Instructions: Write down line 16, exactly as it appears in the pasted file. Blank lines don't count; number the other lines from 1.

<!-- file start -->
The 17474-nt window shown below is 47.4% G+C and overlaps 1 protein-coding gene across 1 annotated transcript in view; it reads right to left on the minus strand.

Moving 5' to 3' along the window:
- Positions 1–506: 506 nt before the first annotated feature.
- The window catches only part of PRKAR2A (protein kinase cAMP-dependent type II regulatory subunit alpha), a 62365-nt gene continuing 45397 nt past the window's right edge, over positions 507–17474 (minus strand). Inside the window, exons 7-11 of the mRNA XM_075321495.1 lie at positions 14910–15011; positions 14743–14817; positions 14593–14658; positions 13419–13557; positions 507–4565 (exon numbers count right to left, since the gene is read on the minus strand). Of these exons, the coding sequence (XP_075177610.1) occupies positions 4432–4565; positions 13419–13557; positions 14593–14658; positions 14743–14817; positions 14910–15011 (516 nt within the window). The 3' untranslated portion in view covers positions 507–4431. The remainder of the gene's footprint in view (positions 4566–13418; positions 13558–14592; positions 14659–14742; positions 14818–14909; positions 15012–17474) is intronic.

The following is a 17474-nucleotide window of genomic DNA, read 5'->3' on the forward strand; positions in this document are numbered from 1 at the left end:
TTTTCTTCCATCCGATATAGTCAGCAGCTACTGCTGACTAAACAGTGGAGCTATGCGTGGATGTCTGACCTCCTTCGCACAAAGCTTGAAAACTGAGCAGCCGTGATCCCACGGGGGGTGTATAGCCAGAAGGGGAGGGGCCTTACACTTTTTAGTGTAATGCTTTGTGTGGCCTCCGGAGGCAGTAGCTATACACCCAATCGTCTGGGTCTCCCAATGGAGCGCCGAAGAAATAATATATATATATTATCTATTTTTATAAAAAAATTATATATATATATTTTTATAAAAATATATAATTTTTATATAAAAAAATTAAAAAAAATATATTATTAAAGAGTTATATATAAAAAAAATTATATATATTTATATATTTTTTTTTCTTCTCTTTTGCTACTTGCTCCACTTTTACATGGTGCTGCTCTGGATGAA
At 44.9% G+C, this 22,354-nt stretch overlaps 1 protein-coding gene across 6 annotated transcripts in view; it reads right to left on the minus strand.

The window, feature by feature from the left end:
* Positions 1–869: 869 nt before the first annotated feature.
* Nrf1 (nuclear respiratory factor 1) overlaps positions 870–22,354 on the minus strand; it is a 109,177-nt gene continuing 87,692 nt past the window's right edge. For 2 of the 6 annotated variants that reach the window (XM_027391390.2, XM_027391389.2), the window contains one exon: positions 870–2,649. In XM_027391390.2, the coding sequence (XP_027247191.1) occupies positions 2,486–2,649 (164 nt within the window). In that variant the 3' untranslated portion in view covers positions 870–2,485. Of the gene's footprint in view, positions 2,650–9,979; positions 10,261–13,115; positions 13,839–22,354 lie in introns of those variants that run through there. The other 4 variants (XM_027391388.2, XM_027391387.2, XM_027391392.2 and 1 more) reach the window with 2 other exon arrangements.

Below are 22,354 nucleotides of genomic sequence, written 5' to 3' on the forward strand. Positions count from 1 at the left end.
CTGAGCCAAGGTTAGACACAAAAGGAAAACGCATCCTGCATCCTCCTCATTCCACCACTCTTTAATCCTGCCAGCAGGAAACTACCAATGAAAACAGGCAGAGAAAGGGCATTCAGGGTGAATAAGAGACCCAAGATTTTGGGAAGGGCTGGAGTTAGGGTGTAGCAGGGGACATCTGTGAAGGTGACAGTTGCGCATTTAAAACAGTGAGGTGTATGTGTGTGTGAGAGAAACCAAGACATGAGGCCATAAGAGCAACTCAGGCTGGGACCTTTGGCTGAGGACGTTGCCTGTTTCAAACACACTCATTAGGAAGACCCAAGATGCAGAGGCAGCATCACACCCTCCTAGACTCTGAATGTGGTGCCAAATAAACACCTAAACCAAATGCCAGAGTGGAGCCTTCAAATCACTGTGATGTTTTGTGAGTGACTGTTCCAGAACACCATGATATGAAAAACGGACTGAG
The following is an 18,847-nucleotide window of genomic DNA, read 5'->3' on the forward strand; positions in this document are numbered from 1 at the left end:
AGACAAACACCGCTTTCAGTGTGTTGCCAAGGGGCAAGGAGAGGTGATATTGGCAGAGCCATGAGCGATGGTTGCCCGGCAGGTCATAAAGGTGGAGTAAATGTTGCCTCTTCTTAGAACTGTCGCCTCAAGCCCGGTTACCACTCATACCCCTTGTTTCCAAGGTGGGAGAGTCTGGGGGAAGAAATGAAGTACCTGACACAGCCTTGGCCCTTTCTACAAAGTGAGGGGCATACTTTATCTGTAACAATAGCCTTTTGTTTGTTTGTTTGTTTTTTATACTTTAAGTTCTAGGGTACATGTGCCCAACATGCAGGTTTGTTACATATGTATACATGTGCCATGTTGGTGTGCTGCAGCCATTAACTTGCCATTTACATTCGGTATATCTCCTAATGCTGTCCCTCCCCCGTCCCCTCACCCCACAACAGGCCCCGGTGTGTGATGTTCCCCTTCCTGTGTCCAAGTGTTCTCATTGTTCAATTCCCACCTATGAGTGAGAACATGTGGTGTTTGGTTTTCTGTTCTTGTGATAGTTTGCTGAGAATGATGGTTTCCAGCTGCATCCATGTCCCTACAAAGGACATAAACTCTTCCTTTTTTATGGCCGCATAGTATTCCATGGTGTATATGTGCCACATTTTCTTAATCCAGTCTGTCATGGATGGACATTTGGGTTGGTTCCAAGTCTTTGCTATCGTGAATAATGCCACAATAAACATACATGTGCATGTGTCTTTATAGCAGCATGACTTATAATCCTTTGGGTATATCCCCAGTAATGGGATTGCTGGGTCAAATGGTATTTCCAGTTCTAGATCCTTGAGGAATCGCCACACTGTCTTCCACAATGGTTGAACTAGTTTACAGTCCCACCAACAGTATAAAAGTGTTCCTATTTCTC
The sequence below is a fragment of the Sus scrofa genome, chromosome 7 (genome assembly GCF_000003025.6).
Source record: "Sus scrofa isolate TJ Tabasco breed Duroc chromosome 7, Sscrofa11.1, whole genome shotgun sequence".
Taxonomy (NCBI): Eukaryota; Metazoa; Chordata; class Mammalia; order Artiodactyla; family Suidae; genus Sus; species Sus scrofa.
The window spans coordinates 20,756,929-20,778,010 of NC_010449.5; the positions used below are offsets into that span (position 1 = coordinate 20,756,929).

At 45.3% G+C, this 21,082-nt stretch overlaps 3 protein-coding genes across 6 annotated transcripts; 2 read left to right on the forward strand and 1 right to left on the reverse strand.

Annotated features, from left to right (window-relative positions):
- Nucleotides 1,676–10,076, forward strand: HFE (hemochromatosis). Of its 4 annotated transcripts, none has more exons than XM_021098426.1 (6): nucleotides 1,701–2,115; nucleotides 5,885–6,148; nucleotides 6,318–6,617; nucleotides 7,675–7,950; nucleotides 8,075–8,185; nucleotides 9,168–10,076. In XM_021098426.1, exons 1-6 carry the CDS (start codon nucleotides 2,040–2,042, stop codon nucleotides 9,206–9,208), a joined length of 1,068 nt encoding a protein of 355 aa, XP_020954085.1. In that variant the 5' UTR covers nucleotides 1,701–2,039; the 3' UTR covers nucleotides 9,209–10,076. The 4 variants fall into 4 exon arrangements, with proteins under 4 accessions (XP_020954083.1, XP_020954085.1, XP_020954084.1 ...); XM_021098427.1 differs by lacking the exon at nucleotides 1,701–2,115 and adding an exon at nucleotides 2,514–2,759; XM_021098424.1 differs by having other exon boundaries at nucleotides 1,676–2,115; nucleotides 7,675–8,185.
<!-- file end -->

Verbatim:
Source record: "Sus scrofa isolate TJ Tabasco breed Duroc chromosome 7, Sscrofa11.1, whole genome shotgun sequence".